Today’s Gospel passage tells a story in which it’s so easy to use categories and labels, to see things with “us and them” eyes.  Even commentators who write about this story and probably most homilists are usually quick to point out that Zacchaeus was a bad guy. There are lots of reasons for giving him this label and putting him in that box. By being not just a tax collector but a chief tax collector, he had opted to side with the Roman occupiers of Israel, those who oppressed his own people. Being a tax collector wasn’t just a job, but was something that he would have had to seek out as an enterprising businessman, an entrepreneur, a skilled negotiator and dealmaker. Because he is described as wealthy, he most likely had a lucrative arrangement with the authorities from Rome in which he paid the area’s taxes for the year up front, and then had the right to collect taxes from the people throughout the year; including whatever percentage markup or profit he could get. And of course, the fact that “the crowd” grumbles and refers to him as a sinner is further indication that Zacchaeus was seen as “the bad guy” and certainly not “one of us.”

Looking more deeply, however, some scholars suggest there is evidence that Zacchaeus wasn’t so bad after all. There are several indications in the text itself that suggest this. First, the Greek verb that is here translated in the future tense in the second part of this conditional sentence – “If I have extorted anything from anyone I shall repay it four times over” – could also be translated with a more present, ongoing meaning, in a way that indicates that such repayment, if it were necessary, had been his practice all along. Plus, there’s the fact that Zacchaeus is committed to repaying extorted funds not just in full, nor with a 20% penalty – as would have been required by Jewish law – but rather is committed to repayment “four times over,” which is what Roman law required, but required only for those who were convicted criminals. In addition, his very name – Zacchaeus – which occurs in the Scriptures only here and two other places – comes from a Hebrew word which means, “clean, pure, innocent.”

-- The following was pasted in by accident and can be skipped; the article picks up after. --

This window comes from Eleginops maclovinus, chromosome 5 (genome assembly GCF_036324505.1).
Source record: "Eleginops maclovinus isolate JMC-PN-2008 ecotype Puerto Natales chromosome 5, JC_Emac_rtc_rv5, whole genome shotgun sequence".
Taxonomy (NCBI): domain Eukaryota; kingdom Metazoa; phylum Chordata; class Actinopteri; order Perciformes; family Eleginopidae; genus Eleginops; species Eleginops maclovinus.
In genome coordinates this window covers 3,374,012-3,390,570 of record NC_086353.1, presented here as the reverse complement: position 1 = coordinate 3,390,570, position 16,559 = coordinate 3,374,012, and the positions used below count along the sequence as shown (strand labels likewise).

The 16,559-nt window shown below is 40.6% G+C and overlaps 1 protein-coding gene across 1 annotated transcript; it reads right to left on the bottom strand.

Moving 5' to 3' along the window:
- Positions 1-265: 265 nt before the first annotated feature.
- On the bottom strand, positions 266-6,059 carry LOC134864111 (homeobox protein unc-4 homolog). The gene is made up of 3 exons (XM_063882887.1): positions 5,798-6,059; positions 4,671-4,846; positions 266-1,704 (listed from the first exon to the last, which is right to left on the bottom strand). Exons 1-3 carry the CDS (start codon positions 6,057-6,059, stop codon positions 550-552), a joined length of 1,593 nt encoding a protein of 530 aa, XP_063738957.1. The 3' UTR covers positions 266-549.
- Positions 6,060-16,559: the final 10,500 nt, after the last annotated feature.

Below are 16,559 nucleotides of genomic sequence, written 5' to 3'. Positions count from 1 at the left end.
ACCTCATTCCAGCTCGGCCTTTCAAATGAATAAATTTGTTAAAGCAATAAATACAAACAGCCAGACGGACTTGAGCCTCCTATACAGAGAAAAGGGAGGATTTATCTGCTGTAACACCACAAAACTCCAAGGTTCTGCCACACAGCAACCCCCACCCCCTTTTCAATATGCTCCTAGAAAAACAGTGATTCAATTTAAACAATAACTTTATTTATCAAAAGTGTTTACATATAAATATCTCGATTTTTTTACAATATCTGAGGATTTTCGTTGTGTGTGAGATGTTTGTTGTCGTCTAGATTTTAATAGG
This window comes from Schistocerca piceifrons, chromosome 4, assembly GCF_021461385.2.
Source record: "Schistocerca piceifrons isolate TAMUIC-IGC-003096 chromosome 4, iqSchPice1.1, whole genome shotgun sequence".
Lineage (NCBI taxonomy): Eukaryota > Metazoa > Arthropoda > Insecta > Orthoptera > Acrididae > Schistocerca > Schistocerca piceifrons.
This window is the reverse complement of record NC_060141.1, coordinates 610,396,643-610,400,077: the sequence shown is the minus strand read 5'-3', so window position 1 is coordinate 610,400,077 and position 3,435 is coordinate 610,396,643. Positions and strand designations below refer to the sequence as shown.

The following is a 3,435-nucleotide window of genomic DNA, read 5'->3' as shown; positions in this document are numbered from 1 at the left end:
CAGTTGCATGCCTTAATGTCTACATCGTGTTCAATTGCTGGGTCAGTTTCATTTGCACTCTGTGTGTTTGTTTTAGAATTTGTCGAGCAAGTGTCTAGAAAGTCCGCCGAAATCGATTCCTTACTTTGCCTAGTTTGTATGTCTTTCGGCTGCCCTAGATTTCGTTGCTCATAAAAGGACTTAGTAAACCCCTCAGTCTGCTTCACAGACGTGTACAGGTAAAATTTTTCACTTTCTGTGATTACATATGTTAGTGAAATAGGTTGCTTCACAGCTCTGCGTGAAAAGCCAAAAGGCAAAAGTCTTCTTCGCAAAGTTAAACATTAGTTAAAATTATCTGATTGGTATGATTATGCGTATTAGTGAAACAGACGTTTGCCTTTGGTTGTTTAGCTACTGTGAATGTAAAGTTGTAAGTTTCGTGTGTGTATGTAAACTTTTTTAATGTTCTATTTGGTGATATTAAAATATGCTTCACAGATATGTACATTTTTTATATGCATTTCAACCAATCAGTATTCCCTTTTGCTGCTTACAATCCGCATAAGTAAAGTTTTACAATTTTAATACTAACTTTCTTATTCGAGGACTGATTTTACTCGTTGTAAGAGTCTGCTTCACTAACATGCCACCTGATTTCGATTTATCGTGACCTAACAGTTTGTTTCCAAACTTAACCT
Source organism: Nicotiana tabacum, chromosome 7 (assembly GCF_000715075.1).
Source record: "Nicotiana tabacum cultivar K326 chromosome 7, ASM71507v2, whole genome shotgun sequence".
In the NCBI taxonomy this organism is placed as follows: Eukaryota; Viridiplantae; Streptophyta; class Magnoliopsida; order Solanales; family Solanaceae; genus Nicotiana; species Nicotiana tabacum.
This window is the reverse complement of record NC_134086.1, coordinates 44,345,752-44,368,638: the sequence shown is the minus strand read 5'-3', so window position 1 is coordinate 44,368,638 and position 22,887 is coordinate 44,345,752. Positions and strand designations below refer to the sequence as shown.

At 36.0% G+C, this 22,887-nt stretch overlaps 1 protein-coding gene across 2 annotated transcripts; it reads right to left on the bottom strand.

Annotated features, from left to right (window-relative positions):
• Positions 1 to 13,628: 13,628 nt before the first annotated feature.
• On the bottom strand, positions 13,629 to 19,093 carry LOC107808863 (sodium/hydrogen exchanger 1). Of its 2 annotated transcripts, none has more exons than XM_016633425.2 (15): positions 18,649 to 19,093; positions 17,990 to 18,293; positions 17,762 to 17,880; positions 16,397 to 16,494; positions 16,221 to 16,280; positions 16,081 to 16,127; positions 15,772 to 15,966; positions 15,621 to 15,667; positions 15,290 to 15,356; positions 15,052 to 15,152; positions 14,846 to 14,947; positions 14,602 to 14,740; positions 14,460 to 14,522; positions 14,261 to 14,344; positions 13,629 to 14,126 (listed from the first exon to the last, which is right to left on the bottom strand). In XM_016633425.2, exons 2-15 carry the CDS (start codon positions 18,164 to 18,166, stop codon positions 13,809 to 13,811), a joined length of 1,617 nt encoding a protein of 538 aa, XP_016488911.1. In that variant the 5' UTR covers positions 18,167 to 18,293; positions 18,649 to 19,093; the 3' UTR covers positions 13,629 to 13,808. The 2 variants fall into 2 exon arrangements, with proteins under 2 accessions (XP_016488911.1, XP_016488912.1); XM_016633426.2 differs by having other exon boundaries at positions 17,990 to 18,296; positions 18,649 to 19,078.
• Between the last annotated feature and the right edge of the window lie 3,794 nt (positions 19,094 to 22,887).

So … perhaps in his own way, our Gospel author is trying to tell us that things aren’t always as black and white as they seem. Even Zacchaeus … the traitor to his people by his chosen profession … may actually have carried out his work in a way that was fair and considerate and respectful. This is not to say he was perfect; by no means.  Even he recognizes his need and is drawn to Jesus.  And, in the presence of Jesus to whom he is open and whom he seeks out, Zacchaeus is transformed. For his part, Jesus sees Zacchaeus in all his fullness, in the totality of who he is. Jesus sees him as both good and not-so-good; honorable yet sometimes shady; generous yet highly tempted by money; a Jew as well as a collaborator.  Because Jesus sees with the eyes of God, he is able to proclaim Zacchaeus as a man of faith and a “son of Abraham.” In the midst of what seems black and white – there really is a lot of gray!